Researchers set up a feeding station to keep Hope alive in the wild until wild foods became available and she could forage on her own. They also placed a tiny radio-collar on Hope so they could monitor her movements. Hope thrived. Eventually Hope and Lily crossed paths and reunited on their own. They travelled and foraged together through the late summer and fall, and they denned together in late October.
American black bears normally give birth every 2 years, but Lily was seen with males during last spring’s mating season and is likely pregnant. If she gives birth in mid-late January, we will have the rare opportunity of observing a mixed age litter – new cubs and a yearling from last year’s litter. How will Hope react to new cubs?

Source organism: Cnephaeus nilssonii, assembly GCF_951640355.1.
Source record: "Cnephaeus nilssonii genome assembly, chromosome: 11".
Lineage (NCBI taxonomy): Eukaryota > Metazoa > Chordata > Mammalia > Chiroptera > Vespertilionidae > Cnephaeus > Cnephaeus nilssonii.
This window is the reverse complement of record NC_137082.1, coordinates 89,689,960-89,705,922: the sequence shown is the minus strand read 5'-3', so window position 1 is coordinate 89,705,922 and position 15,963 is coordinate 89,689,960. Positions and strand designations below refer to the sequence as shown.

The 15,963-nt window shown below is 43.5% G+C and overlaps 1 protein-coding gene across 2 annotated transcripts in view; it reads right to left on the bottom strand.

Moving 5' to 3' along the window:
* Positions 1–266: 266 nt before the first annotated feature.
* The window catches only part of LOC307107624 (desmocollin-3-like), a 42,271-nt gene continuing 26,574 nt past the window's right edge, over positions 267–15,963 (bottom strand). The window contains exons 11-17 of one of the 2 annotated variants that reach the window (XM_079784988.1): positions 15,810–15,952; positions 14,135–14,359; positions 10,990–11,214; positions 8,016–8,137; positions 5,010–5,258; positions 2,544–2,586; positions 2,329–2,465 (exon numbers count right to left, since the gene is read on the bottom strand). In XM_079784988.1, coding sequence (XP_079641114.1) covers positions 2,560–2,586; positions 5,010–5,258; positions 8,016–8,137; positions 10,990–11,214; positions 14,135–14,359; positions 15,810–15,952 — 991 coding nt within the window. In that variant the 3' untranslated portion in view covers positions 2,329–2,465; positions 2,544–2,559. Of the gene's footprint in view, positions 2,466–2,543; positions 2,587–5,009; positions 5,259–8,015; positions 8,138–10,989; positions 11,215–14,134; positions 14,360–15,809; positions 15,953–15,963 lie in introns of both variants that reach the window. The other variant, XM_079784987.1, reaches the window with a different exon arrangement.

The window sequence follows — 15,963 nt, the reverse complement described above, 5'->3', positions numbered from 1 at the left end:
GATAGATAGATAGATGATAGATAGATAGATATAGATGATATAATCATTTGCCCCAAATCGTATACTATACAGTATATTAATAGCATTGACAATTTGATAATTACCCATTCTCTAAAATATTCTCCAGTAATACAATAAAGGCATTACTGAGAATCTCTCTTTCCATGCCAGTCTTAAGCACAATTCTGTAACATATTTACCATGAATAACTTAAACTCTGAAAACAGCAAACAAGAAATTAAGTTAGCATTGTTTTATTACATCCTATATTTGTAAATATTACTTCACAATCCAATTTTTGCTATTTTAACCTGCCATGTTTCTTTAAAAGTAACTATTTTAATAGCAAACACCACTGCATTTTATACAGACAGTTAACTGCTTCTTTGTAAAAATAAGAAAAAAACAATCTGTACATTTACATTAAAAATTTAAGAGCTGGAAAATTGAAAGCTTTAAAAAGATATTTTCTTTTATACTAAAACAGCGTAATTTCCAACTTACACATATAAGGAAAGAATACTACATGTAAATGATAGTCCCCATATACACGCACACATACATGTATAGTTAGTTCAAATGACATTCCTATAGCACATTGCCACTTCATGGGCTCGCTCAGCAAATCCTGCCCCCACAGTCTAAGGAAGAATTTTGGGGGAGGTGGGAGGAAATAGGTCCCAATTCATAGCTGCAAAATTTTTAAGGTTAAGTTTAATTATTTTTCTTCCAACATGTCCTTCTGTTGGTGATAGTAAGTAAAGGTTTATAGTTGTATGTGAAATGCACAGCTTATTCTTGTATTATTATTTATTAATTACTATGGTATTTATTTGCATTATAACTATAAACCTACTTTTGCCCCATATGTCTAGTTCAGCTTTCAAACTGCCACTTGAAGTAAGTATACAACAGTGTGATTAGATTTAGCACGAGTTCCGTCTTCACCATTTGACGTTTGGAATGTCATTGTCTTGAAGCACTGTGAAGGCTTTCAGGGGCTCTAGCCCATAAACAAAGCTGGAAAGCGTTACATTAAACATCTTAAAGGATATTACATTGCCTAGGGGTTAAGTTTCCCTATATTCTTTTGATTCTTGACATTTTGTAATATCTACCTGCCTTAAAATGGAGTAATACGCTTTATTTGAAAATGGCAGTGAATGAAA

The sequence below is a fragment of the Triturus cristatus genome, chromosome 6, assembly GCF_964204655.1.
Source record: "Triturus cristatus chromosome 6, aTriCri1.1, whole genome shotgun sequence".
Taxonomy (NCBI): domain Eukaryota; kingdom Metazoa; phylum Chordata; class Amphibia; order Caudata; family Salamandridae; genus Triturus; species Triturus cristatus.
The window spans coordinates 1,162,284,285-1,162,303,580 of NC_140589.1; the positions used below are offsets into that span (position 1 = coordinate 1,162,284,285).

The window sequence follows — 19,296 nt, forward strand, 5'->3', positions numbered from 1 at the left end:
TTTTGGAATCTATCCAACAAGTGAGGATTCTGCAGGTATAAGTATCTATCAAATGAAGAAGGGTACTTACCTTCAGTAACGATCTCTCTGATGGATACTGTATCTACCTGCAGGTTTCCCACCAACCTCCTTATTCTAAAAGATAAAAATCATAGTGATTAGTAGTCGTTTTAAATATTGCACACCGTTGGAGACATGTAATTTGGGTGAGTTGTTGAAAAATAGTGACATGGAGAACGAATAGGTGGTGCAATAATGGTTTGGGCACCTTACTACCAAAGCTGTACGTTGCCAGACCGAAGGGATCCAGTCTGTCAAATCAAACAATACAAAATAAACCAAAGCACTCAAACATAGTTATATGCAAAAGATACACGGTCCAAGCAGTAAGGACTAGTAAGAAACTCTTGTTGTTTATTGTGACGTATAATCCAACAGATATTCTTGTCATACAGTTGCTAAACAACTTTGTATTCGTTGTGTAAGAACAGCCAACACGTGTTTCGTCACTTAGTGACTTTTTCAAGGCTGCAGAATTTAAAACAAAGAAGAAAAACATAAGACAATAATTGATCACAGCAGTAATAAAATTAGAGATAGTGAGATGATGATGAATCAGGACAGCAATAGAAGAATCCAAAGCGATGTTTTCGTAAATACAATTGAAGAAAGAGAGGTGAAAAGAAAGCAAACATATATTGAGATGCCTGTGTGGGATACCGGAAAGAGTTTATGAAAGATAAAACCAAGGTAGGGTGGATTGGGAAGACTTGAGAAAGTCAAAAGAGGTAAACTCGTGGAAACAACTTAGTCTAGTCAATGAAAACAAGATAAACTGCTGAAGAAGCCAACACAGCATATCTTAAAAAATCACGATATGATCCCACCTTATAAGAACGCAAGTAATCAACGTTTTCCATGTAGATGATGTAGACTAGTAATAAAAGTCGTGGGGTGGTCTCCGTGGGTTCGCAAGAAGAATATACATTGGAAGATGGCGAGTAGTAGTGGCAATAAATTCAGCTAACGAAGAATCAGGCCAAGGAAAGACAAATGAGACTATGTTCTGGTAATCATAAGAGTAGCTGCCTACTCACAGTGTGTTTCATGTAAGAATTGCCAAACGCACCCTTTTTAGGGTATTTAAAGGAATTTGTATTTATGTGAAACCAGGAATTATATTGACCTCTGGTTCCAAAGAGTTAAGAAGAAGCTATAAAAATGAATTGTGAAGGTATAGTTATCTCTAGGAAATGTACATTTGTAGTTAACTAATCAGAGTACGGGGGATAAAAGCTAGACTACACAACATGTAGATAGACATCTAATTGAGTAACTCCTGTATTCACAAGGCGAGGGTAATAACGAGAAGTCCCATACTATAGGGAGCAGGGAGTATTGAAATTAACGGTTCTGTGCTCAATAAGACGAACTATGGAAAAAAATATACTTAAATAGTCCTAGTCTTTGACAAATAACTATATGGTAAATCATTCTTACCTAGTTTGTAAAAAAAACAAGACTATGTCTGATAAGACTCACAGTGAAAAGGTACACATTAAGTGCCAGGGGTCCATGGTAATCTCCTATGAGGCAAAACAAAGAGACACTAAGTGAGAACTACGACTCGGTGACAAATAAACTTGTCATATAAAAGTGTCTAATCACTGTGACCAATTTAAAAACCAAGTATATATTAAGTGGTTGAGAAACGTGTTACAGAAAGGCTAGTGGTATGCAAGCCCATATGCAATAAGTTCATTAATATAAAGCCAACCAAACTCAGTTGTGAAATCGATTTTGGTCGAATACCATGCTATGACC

Once again a camera has been placed in her den and we started WildEarth started broadcasting LIVE on December 30th. http://www.wildearth.tv/lily-black-bear-den Bill Powers and his Pix Controller team provided the equipment and have put a camera outside of the den this time as well that can pan,tilt and zoom. This will be excellent to see whats going on outside and also when Lily starts to go out and about.
To learn more about bears and this bear research visit the North American Bear Center atwww.bear.org/website/ and the Wildlife Research Institute at www.bearstudy.org.